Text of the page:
Photograph of a bearded man in darkness throwing dice in the air

As web pages become more active and dynamic, we desire content to appear and disappear at will. There are four CSS properties commonly used to accomplish this.

Each technique has its uses, along with its own advantages and disadvantages. It’s also common to employ more than one technique at the same time; where appropriate, I have linked to examples.

I’ll be applying the CSS in each example to the same basic code:

<p>Dice used for traditional Dungeons &amp; Dragons games
are actually reflections of the five Platonic solids: the tetrahedron (4 sided die),
octahedron (8 sides), dodecahedron (12)and icosahedron (20 sides).
<img src="dice.jpg" alt=”Photograph of metal dice" id="dice">
<p>The dice are used to determine the attributes of characters, 
and the character’s success or failure in undertaking tasks, challenges,
casting spells, attacks and defences.

The original CSS applied to the image:

img#dice {
	float: right;
	margin-left: 2em;

The techniques are:

visibility: hidden

img#dice {
	float: right;
	margin-left: 2em;
	visibility: hidden;

Layout of image and text with visibility set to hidden on an imageThe obvious choice, and often the first employed. It works – you can’t see the influenced element – but the rest of the page still acts like the element is there; it is simply treated as being invisible, while taking up space.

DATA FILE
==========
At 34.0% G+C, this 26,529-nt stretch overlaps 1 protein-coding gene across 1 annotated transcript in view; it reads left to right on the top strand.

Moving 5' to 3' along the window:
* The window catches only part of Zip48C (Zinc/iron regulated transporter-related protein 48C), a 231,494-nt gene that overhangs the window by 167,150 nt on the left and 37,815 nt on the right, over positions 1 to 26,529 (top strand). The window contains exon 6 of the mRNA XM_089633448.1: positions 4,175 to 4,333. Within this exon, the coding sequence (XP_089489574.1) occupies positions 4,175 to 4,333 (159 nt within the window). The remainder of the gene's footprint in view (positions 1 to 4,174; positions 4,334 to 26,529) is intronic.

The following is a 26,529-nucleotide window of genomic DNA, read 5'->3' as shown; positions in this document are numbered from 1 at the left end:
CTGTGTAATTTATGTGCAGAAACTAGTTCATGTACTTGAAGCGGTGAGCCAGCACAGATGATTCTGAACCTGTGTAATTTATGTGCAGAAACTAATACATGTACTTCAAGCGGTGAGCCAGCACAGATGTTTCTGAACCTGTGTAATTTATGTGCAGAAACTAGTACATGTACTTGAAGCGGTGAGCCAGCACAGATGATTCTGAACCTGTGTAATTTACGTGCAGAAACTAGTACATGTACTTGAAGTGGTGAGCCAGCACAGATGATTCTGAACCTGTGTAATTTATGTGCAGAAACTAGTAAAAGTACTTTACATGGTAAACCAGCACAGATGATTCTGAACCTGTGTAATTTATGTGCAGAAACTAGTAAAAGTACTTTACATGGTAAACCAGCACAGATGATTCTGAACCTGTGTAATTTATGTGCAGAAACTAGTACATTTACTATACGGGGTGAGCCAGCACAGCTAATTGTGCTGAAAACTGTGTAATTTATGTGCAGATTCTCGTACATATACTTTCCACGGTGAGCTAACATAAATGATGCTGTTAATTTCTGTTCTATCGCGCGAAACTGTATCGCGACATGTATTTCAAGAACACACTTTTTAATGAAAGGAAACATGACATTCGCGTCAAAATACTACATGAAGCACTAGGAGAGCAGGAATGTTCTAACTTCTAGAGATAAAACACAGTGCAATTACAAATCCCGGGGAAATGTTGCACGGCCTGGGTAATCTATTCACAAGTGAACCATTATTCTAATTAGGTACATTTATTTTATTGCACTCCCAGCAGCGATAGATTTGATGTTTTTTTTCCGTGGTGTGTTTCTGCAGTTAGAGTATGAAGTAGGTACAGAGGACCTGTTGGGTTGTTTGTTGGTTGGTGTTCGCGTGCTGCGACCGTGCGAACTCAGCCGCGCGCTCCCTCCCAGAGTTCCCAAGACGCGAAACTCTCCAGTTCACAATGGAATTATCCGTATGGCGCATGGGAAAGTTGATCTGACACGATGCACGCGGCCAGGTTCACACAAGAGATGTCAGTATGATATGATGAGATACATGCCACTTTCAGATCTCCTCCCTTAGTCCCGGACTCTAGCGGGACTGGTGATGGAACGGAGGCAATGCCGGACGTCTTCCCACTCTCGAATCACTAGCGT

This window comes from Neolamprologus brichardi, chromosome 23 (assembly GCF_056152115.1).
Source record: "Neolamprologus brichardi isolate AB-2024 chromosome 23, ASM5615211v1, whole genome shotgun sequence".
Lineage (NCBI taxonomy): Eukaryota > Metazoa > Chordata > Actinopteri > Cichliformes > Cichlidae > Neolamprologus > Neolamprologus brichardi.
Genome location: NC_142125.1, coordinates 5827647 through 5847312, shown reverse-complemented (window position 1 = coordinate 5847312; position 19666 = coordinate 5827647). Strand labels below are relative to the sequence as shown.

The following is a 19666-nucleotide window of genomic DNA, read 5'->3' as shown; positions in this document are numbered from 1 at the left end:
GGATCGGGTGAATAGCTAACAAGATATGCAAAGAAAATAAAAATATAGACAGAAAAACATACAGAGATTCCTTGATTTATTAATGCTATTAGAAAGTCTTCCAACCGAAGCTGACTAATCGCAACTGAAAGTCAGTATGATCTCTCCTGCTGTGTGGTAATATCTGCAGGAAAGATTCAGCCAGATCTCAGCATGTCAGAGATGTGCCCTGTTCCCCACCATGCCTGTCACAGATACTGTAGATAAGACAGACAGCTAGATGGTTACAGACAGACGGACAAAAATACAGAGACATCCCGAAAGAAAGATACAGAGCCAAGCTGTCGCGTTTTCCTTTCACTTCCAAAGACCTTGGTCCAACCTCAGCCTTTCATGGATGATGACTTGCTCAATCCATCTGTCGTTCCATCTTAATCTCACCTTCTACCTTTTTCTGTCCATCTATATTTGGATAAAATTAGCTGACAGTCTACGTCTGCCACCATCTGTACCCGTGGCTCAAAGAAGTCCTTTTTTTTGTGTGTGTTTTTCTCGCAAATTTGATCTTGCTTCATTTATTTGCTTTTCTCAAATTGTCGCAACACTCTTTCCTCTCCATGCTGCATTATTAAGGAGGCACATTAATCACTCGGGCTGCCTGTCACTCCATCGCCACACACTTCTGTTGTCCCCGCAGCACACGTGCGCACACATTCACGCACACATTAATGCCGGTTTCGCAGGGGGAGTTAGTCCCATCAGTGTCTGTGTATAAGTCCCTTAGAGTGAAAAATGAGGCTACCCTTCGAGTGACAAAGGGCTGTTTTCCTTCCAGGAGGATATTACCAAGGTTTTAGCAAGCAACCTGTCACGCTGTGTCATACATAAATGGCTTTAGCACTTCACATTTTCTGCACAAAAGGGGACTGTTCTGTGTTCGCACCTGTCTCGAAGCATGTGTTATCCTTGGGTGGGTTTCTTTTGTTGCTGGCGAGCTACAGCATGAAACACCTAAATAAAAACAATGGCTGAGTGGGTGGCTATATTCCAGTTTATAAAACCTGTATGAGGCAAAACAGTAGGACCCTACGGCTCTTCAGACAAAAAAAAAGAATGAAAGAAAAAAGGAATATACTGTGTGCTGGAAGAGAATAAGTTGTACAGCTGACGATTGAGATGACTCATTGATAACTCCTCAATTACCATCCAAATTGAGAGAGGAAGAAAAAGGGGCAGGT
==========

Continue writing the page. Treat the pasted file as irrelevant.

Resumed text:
Used for: “popping” elements in and out of existence, when an animated transition effect is not required.

Countered by: setting the element to visibility: visible.

opacity: 0

img#dice {
	float: right;
	margin-left: 2em;
	opacity: 0;

Layout of image and text with opacity set to 0 on an imageSetting opacity to 0 causes an element to be invisible, in the exact same way that visibility: hidden does. opacity the advantage that, unlike visibility, it can be .

Used for: creating “fade in” and “fade out” effects.

Countered by: setting the element to opacity: 1 (or any value greater than 0).

position: absolute

img#dice {
	position: absolute;
	left: -1000px;

Layout of image and text with position set to absolute on an imageThe oldest and most standardized of the techniques. Takes the element out of the flow of the page, causing it to layer above ordinary content. Using a high negative left value takes it off the page entirely.  float and margin are irrelevant with position: absolute, so they are removed.

Used for: Linear animation; “pop” placement of elements with the greatest compatibility between browsers.

Countered by: setting the left position to a value that allows the element to be seen on the page.

display: none

img#dice { display: none; }

Layout of image and text with display set to none on an imageThe second-oldest of the techniques. Might be thought of as a compromise between position: absolute and visibility: hidden; the element is both invisible and no longer influences other content on the page.

Used for: stylesheets for alternative media, to eliminate inappropriate content; as a way of “collapsing” content around an element that will be “pushed” when it re-appears, as in an accordion menu.

Countered by: setting the element to display: block or any other value.

There are other ways of making elements vanish – for example, you could use scale to diminish the apparent size of an element until it is invisible – but on the whole they have the same effect as those I have described here. (scale will retain the original space of the element, just as opacity: 0 and visibility: hidden do).

Photograph by Phil Long, used under a Creative Commons Attribution 2.0 Generic license

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